For four years, researchers from the Institute of Archaeology of the Jagiellonian University have been restoring the memory of bloody battles fought more than 100-years ago during the First World War at the current Polish-Slovak border in Subcarpathia. The deteriorating remains of hundreds of military sites and installations had long remained unstudied. The situation is slowly changing thanks to the efforts of the JU research team.
The project Karpackie Epizody Wielkiej Wojny (Carpathian Episodes of the Great War) covers a vast area of historical battlefields ranging from Beskid on Czeremcha pass to Kiczera ridge, which witnessed bloody fighting between the Austro-Hungarian and Russian troops in late 1914 and early 1915.
Since 2015, researchers from the JU Institute of Archaeology have been documenting the traces of battles, bringing back memories of the tragic events of the earliest stage of the Great War. Before starting the fieldwork, the archaeologists searched the Austrian State Archives in Vienna for the relevant documents, such as battle telegrams and reports, military orders for each day, as well as maps showing troop positions. This allowed them to reveal the remains of extensive trenches built according to the Austro-Hungarian principles of the art of war, communication lines, artillery positions, machine gun nests as well as dugouts serving as command posts, ammunition dumps, and shelters for common soldiers.
An important part of the project is focused on creating a photographic and descriptive report of cemeteries located next to the mountain trail between Komańcza and Beskid on Czeremcha pass. These burial sites were created ad hoc, either during the fighting, or just after it subsided and include graves of both Austro-Hungarian and Russian soldiers, as fallen combatants from the opposing sides were often treated by their adversaries like brothers worthy of equal respect.
During this year’s excavation season the archaeologists have mostly concentrated on exploring a well preserved almost one-kilometre long Austro-Hungarian defensive position above the abandoned village of Jasiel. This area was a battleground in early January 1915. Due to the lockdown of Dukla Pass, the Russian command chose a relatively easy route across the Low Beskid ridge, along which they were planning to move their troops south into today’s Slovakia. These plans were thwarted by the Austrians, who entrenched themselves on the slope.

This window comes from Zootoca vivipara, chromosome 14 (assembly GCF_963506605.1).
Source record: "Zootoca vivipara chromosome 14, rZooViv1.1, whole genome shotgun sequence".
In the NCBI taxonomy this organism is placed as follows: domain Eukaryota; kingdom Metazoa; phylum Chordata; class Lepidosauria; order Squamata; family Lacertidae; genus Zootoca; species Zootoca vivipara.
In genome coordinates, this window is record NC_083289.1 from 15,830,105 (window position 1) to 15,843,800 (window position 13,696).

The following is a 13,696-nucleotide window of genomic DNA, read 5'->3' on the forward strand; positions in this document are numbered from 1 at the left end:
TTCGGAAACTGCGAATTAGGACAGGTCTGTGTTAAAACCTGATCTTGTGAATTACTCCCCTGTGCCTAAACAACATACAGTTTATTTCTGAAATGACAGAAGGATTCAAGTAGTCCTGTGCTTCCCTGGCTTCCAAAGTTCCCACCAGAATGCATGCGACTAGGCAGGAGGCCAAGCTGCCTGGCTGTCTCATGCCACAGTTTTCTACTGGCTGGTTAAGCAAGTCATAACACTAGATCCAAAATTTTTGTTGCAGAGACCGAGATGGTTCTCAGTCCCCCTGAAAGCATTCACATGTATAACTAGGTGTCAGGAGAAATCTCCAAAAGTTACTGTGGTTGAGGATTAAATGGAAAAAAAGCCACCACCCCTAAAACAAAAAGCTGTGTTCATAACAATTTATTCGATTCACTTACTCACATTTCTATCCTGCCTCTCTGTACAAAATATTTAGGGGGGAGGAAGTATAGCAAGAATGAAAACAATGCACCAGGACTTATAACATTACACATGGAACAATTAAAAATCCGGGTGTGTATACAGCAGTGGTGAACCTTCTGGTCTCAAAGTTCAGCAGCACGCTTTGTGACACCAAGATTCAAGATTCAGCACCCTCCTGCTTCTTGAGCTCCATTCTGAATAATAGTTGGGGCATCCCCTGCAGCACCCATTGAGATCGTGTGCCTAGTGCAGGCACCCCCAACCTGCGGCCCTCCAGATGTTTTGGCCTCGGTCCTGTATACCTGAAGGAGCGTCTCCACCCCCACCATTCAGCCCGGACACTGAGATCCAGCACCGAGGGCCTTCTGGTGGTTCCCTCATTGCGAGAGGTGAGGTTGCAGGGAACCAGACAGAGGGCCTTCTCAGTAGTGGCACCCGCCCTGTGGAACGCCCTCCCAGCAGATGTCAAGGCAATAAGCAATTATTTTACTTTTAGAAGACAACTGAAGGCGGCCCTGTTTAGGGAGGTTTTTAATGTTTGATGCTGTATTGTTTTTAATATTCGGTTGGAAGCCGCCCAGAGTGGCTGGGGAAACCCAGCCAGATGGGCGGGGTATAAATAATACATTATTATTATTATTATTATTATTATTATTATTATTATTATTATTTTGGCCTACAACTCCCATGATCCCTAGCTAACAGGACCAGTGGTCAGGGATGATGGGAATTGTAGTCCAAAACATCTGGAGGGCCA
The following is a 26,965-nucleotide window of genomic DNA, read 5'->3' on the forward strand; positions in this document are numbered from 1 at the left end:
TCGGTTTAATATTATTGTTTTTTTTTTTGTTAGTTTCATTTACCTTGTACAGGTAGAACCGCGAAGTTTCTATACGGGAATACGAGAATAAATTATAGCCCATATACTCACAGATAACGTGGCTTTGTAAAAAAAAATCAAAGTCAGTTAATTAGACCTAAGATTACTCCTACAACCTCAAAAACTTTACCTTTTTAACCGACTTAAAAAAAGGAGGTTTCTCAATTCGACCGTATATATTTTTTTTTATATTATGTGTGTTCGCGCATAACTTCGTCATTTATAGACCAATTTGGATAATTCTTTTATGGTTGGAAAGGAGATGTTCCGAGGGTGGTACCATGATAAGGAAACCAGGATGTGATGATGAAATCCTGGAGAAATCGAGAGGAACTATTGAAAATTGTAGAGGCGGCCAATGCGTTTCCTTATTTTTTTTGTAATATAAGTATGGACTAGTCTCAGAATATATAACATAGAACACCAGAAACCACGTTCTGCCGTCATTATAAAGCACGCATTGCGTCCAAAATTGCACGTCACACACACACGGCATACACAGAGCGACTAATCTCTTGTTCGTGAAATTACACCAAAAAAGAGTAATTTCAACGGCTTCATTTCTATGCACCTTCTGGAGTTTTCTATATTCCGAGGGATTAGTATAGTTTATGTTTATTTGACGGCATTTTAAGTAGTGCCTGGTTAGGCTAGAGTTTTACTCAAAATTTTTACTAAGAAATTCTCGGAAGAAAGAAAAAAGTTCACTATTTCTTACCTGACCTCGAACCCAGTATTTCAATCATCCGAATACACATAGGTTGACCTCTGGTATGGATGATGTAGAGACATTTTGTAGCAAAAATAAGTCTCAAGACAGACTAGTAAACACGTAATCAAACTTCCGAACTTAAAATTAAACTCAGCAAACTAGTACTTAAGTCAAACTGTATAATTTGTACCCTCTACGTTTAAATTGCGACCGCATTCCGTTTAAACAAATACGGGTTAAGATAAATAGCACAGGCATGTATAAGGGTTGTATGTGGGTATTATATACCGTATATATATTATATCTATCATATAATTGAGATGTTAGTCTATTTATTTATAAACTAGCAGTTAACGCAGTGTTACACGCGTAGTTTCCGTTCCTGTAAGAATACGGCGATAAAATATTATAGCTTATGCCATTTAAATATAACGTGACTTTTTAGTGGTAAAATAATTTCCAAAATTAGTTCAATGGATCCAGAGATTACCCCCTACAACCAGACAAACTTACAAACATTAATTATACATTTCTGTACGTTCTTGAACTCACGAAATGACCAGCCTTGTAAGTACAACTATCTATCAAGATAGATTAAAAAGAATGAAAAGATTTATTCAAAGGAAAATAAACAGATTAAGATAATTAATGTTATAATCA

‘Besides the trench and over a dozen dugouts, we have found, for the first time, direct evidence of fighting in the form of cartridge cases from the rifles used by the Austro-Hungarian army. These finds are especially important for us, as they prove that fighting was actually taking place there, which corresponds with the data from the archives. We already know that the bullets were produce during the years 1904-1912 by the Georg Roth factory in Vienna’, explains Dr Michał Czarnowicz, member of the research team.
As stressed by the archaeologist, the research not only aims to uncover the physical traces of battles, but also to highlight the fact that this was also a ‘Polish war’, as Poles from the Subcarpatian region accounted for as much as 95 percent of soldiers in some of the Austro-Hungarian units. As the next year marks the 100th anniversary of the Battle of Warsaw, in which the Polish army defeated the Soviets, it is worth remembering that the Polish soldiers who fought in this engagement, preventing the spread of the communist revolution to the rest of Europe, had gained valuable combat experience while serving in the partitioning powers’ armies during the First World War.
The next stage of the project will include the launch of a mobile app which will guide the users through Subcarpathian battlefields. This unique modern guide will provide lots of interesting historical details, such as the location of particular units during the operations, as well as some interesting facts about the natural environment of Subcarpathia.